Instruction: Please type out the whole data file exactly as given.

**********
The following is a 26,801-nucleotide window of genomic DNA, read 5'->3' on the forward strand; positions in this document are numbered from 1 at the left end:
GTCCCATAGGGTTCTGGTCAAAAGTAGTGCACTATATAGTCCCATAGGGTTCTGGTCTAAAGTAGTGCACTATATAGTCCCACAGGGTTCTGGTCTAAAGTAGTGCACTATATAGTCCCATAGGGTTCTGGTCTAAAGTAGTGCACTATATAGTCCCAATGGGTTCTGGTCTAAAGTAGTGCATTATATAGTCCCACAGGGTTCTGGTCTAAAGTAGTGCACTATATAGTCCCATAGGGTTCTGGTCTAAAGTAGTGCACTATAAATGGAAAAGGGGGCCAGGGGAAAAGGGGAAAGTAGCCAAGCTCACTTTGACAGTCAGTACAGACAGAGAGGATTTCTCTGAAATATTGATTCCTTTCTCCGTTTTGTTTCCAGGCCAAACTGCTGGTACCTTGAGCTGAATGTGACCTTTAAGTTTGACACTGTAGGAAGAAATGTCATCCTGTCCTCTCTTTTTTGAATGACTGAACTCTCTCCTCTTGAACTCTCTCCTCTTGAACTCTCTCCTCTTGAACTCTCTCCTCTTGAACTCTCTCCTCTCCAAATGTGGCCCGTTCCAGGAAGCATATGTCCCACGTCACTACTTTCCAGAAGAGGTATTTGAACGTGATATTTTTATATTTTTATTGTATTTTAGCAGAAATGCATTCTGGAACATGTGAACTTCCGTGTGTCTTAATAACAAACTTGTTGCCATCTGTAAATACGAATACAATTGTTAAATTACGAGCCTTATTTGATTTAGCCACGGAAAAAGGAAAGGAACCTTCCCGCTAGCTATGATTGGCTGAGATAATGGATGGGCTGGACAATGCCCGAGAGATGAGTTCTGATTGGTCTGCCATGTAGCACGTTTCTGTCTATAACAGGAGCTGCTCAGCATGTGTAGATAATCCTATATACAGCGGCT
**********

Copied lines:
The following is a 26,801-nucleotide window of genomic DNA, read 5'->3' on the forward strand; positions in this document are numbered from 1 at the left end:
GTCCCATAGGGTTCTGGTCAAAAGTAGTGCACTATATAGTCCCATAGGGTTCTGGTCTAAAGTAGTGCACTATATAGTCCCACAGGGTTCTGGTCTAAAGTAGTGCACTATATAGTCCCATAGGGTTCTGGTCTAAAGTAGTGCACTATATAGTCCCAATGGGTTCTGGTCTAAAGTAGTGCATTATATAGTCCCACAGGGTTCTGGTCTAAAGTAGTGCACTATATAGTCCCATAGGGTTCTGGTCTAAAGTAGTGCACTATAAATGGAAAAGGGGGCCAGGGGAAAAGGGGAAAGTAGCCAAGCTCACTTTGACAGTCAGTACAGACAGAGAGGATTTCTCTGAAATATTGATTCCTTTCTCCGTTTTGTTTCCAGGCCAAACTGCTGGTACCTTGAGCTGAATGTGACCTTTAAGTTTGACACTGTAGGAAGAAATGTCATCCTGTCCTCTCTTTTTTGAATGACTGAACTCTCTCCTCTTGAACTCTCTCCTCTTGAACTCTCTCCTCTTGAACTCTCTCCTCTTGAACTCTCTCCTCTCCAAATGTGGCCCGTTCCAGGAAGCATATGTCCCACGTCACTACTTTCCAGAAGAGGTATTTGAACGTGATATTTTTATATTTTTATTGTATTTTAGCAGAAATGCATTCTGGAACATGTGAACTTCCGTGTGTCTTAATAACAAACTTGTTGCCATCTGTAAATACGAATACAATTGTTAAATTACGAGCCTTATTTGATTTAGCCACGGAAAAAGGAAAGGAACCTTCCCGCTAGCTATGATTGGCTGAGATAATGGATGGGCTGGACAATGCCCGAGAGATGAGTTCTGATTGGTCTGCCATGTAGCACGTTTCTGTCTATAACAGGAGCTGCTCAGCATGTGTAGATAATCCTATATACAGCGGCT